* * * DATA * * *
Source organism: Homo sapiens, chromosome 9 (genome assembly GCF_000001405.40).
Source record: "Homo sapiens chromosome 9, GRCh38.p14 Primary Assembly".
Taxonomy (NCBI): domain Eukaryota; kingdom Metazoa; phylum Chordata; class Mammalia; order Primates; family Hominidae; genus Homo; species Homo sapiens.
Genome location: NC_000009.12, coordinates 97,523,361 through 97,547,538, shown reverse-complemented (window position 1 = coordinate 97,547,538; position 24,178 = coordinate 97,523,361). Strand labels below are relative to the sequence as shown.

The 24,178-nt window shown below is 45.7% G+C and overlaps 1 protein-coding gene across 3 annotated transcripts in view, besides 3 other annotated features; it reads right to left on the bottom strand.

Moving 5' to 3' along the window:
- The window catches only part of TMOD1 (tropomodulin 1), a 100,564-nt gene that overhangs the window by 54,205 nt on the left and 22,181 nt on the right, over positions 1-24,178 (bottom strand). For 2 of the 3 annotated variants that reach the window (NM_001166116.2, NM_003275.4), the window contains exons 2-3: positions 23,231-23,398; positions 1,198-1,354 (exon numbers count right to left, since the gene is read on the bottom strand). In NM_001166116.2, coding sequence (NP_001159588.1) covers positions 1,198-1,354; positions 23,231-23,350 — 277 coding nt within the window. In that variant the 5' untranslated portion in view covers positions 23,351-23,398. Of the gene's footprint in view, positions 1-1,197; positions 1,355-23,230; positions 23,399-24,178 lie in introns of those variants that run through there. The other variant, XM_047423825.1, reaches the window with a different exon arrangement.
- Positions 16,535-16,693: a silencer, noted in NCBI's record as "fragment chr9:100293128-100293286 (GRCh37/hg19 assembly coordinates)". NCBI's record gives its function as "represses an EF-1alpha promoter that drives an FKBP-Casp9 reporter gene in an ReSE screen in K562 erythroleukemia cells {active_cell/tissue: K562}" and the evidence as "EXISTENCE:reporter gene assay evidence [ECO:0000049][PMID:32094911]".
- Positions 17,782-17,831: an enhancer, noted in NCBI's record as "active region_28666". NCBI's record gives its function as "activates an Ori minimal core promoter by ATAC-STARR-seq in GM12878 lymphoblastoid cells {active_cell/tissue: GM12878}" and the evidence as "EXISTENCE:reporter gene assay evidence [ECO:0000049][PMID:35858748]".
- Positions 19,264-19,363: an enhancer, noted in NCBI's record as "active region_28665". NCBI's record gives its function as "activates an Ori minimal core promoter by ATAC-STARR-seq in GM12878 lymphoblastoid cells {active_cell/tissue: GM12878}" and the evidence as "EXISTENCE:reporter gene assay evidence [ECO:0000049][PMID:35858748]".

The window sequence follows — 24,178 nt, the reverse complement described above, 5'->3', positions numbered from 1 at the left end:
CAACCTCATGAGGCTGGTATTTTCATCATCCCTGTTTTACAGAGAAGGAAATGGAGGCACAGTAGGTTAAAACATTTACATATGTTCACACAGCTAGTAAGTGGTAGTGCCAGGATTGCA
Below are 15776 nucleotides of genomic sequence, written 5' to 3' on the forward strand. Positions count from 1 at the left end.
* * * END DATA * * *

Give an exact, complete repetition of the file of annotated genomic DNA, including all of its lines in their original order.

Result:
Source organism: Homo sapiens, chromosome 9 (genome assembly GCF_000001405.40).
Source record: "Homo sapiens chromosome 9, GRCh38.p14 Primary Assembly".
Taxonomy (NCBI): domain Eukaryota; kingdom Metazoa; phylum Chordata; class Mammalia; order Primates; family Hominidae; genus Homo; species Homo sapiens.
Genome location: NC_000009.12, coordinates 97,523,361 through 97,547,538, shown reverse-complemented (window position 1 = coordinate 97,547,538; position 24,178 = coordinate 97,523,361). Strand labels below are relative to the sequence as shown.

The 24,178-nt window shown below is 45.7% G+C and overlaps 1 protein-coding gene across 3 annotated transcripts in view, besides 3 other annotated features; it reads right to left on the bottom strand.

Moving 5' to 3' along the window:
- The window catches only part of TMOD1 (tropomodulin 1), a 100,564-nt gene that overhangs the window by 54,205 nt on the left and 22,181 nt on the right, over positions 1-24,178 (bottom strand). For 2 of the 3 annotated variants that reach the window (NM_001166116.2, NM_003275.4), the window contains exons 2-3: positions 23,231-23,398; positions 1,198-1,354 (exon numbers count right to left, since the gene is read on the bottom strand). In NM_001166116.2, coding sequence (NP_001159588.1) covers positions 1,198-1,354; positions 23,231-23,350 — 277 coding nt within the window. In that variant the 5' untranslated portion in view covers positions 23,351-23,398. Of the gene's footprint in view, positions 1-1,197; positions 1,355-23,230; positions 23,399-24,178 lie in introns of those variants that run through there. The other variant, XM_047423825.1, reaches the window with a different exon arrangement.
- Positions 16,535-16,693: a silencer, noted in NCBI's record as "fragment chr9:100293128-100293286 (GRCh37/hg19 assembly coordinates)". NCBI's record gives its function as "represses an EF-1alpha promoter that drives an FKBP-Casp9 reporter gene in an ReSE screen in K562 erythroleukemia cells {active_cell/tissue: K562}" and the evidence as "EXISTENCE:reporter gene assay evidence [ECO:0000049][PMID:32094911]".
- Positions 17,782-17,831: an enhancer, noted in NCBI's record as "active region_28666". NCBI's record gives its function as "activates an Ori minimal core promoter by ATAC-STARR-seq in GM12878 lymphoblastoid cells {active_cell/tissue: GM12878}" and the evidence as "EXISTENCE:reporter gene assay evidence [ECO:0000049][PMID:35858748]".
- Positions 19,264-19,363: an enhancer, noted in NCBI's record as "active region_28665". NCBI's record gives its function as "activates an Ori minimal core promoter by ATAC-STARR-seq in GM12878 lymphoblastoid cells {active_cell/tissue: GM12878}" and the evidence as "EXISTENCE:reporter gene assay evidence [ECO:0000049][PMID:35858748]".

The window sequence follows — 24,178 nt, the reverse complement described above, 5'->3', positions numbered from 1 at the left end:
CAACCTCATGAGGCTGGTATTTTCATCATCCCTGTTTTACAGAGAAGGAAATGGAGGCACAGTAGGTTAAAACATTTACATATGTTCACACAGCTAGTAAGTGGTAGTGCCAGGATTGCA
Below are 15776 nucleotides of genomic sequence, written 5' to 3' on the forward strand. Positions count from 1 at the left end.